THEY may not be related by blood, yet Kiara Field and Kaitlyn Allan share a striking physical resemblance and their families are such close friends that the girls refer to each other as “cousins”.
But perhaps the most spectacular thing this pint-sized pair have in common is their amazing talent for diving.
Despite taking up the sport less than 12 months ago, both girls are bound for Brisbane in April after qualifying for the national age championships.
Kiara, eight, and Kaitlyn, nine, will compete against Australia’s best in the 11-and-under age group at the prestigious meet.
But they have been turning heads in Bendigo all summer long.
The sight of these tiny girls twisting, turning and somersaulting off the springboards at the Bendigo Aquatic Centre during their four weekly training sessions attracts plenty of attention.
And when bathers see a tiny eight-year-old perform a perfect handstand balanced on the edge of the five-metre platform, then plunge into the pool below, they stare wide-eyed in amazement.
Even Bendigo Divers coach Heather Tyter can barely contain her excitement at the prospect of helping the pair develop over coming years.
“They joined us in February and March last year, Kiara a month earlier than Kaitlyn,” she says.
“Now they are country champions and have qualified for nationals on all three boards.”
With a background in tumbling at Palmer’s Gym, the acrobats took to diving right from day one.
“They are tiny, but very strong and they’re always pushing themselves to the limit,” Tyter says.
“At our dryland centre in the Mundy Street stadium, they love working hard to learn good technique, as well as new dives, landing on mats.
“Their favourite challenge is to see who can stay up the longest in their handstands - a wonderful training for platform diving.
“The girls are great friends and enjoy the competition in a friendly way, helping each other to master new skills. They are a real pleasure to coach and I enjoy every minute with them.
“I’m looking forward to seeing them dive compete in synchro events because they know each other so well and are really ‘together’.”
Tyter also gains a personal sense of satisfaction from coaching Kiara. When the Field family first inquired about joining the diving club, she discovered she was the promising youngster’s great aunt, with the families having lost touch in recent years.
Mum Sally Field says it is nice to have re-established that link.
“It all started when Kiara was diving into my mum and dad’s pool one day and really looked like she had some talent,” she says.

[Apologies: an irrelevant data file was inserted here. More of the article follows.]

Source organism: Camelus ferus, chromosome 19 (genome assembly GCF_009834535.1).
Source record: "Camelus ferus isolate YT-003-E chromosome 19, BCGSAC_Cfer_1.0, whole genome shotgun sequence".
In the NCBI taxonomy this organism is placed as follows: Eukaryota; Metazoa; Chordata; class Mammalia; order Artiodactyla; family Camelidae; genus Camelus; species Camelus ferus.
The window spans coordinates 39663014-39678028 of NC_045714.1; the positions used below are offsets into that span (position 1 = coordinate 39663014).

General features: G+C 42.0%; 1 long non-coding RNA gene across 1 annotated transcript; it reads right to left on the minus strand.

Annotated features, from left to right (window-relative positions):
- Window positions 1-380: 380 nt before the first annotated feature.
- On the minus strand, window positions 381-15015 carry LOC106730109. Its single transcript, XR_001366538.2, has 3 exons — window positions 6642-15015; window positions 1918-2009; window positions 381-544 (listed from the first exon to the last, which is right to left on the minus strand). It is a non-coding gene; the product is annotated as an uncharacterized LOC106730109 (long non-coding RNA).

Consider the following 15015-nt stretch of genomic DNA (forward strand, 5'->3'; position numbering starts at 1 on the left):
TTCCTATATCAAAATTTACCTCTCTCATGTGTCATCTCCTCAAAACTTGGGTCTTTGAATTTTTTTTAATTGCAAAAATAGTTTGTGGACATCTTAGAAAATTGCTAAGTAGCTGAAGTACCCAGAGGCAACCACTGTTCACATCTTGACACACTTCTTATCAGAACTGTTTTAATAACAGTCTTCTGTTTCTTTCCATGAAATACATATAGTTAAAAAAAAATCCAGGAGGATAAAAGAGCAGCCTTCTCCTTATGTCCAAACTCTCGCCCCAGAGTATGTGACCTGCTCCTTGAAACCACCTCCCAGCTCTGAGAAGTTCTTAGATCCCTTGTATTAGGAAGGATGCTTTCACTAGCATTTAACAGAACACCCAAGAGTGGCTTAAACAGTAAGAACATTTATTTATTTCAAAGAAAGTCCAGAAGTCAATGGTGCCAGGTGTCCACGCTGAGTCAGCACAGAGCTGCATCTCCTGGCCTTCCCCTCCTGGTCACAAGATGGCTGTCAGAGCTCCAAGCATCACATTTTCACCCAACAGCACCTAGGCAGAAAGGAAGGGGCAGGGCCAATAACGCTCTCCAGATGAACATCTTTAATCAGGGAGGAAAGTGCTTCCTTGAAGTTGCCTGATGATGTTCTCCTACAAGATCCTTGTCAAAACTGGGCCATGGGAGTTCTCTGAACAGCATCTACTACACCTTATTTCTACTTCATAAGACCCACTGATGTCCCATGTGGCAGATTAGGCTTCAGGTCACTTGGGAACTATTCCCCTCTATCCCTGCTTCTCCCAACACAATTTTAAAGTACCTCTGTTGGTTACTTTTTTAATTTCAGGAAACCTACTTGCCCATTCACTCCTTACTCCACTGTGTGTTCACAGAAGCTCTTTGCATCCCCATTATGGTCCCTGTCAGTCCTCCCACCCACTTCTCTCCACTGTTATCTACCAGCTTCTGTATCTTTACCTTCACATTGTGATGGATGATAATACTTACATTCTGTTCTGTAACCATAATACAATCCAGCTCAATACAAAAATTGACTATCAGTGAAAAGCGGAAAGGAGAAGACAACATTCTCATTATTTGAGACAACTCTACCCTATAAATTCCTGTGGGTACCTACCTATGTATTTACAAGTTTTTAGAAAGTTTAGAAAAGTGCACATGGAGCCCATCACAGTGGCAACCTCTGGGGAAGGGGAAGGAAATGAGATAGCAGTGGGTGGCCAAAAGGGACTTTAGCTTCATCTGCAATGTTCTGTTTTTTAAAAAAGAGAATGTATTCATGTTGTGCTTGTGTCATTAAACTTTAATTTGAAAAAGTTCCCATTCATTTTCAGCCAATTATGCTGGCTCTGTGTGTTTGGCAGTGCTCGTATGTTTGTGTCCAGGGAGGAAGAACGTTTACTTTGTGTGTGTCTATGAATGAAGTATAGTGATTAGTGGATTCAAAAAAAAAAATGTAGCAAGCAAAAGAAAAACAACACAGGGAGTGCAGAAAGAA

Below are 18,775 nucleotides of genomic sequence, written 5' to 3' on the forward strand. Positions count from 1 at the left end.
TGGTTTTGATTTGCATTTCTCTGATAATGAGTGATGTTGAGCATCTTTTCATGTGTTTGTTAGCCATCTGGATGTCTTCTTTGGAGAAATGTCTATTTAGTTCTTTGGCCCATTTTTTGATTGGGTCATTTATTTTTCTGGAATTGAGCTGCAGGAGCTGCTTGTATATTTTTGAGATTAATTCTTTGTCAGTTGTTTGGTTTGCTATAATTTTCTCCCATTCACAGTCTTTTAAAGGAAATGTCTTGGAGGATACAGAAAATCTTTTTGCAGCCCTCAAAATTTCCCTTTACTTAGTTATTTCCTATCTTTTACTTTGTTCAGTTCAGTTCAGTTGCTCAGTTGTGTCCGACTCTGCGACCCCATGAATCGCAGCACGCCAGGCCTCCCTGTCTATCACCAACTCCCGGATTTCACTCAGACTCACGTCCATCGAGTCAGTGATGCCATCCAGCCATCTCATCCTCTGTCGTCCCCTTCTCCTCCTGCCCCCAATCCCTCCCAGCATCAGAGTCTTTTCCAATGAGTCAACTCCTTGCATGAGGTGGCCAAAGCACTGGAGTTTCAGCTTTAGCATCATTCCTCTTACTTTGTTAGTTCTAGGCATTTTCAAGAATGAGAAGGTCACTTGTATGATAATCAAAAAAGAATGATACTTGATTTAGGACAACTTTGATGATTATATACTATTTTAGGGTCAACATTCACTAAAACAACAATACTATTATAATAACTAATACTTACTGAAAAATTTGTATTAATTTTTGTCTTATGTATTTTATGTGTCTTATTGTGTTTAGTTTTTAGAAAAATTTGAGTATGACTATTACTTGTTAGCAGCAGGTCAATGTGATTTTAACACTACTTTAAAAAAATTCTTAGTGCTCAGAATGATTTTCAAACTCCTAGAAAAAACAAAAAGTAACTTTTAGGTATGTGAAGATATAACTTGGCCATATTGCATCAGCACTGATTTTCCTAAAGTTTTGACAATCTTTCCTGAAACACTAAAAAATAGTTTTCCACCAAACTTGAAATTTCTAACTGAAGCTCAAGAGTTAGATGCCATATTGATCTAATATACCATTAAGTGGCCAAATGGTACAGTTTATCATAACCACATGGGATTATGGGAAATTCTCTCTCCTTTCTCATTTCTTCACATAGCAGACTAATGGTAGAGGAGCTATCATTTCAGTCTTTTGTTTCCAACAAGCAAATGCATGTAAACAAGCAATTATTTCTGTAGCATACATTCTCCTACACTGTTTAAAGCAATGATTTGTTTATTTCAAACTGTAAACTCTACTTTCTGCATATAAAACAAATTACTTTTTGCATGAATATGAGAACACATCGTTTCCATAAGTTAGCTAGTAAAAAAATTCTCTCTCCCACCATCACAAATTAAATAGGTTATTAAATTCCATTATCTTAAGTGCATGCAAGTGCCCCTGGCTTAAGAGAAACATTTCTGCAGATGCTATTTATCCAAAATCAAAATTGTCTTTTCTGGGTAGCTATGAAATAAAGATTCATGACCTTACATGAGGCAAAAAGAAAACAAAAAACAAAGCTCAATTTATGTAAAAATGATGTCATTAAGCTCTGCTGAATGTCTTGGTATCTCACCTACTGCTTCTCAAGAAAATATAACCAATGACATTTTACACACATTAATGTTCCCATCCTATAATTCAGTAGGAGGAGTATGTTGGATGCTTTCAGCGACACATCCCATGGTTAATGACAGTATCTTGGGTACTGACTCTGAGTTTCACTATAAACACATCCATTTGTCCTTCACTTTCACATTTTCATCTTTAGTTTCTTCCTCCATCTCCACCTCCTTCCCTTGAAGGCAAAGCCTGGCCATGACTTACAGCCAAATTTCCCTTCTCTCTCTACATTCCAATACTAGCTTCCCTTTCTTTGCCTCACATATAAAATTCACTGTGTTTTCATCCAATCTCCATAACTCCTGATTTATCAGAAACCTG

“So we rang the aquatic centre to inquire about diving and they put us on to Heather.
“Kiara picked it up quite easily and she absolutely loved it from her very first training session.
“She knows her body extremely well from tumbling and is quite strong for her size. We are very proud of her, but the most important thing is that she keeps on enjoying her diving.”
Mrs Field says Kiara seems to have no fear when diving, but it’s a different matter for mum.
“The first time she was on the five-metre board, I was very nervous. And sometimes when she’s up there learning a new dive, I feel like I can hardly watch.
“It can be daunting because she’s so small, but it doesn’t faze her. She has belly-whacked and face-planted, but she just gets up and has another go.”
Kiara is in grade three at Holy Rosary Primary School while her diving buddy Kaitlyn is a year ahead at Epsom Primary.
Between them, the pair won three gold and four silver medals at the recent Victorian country diving championships and associated Ripntear meet, competing in the 11-and under section.
Kaitlyn’s older sister Jessica, 11, is also showing promise on the diving boards and earned her own gold at the country titles.
It was a great performance, given the Allan girls returned from a family holiday in China the day before the championships and hadn’t trained for three weeks in the lead-up to the meet.
Mum Sharyn Allan says her girls followed Kiara into diving and it had now taken over from tumbling as their number one sport.
“They always loved water and swimming and diving into the pool at home,” she says.
“But it’s amazing how far they have all come, when you think they haven’t even been diving for 12 months.
“Kaitlyn knows she has qualified for nationals, but she really doesn’t understand how big a deal that is.”
Bendigo team-mate Abby Rowley, 13, will also be in action at nationals.
Throughout summer, the young diving squad trains four times a week in Bendigo and they are presently preparing for the state titles at the end of February.
They travel during winter to the Melbourne Sports and Aquatic Centre, where they have access to an “air bubble” device that uses compressed air to churn the water, turning it a more visible white and softening the impact - ideal for learning high-difficulty dives.
The Bendigo club would love a local “bubble” and already has a large air compressor that could be used in the pool here. It hopes to get council approval so divers from the region can enjoy the benefits without having to travel.
Mrs Allan and Mrs Field both say the girls are lucky to have such a dedicated coach in Tyter, who often has husband Bob at her side to provide plenty of extra support for the kids.
Not to mention chocolate.
Asked what they liked best about diving, Kiara and Kaitlyn stood arm-in-arm and giggled their reply.
“The chocolates that Bob gives us when we do good dives!”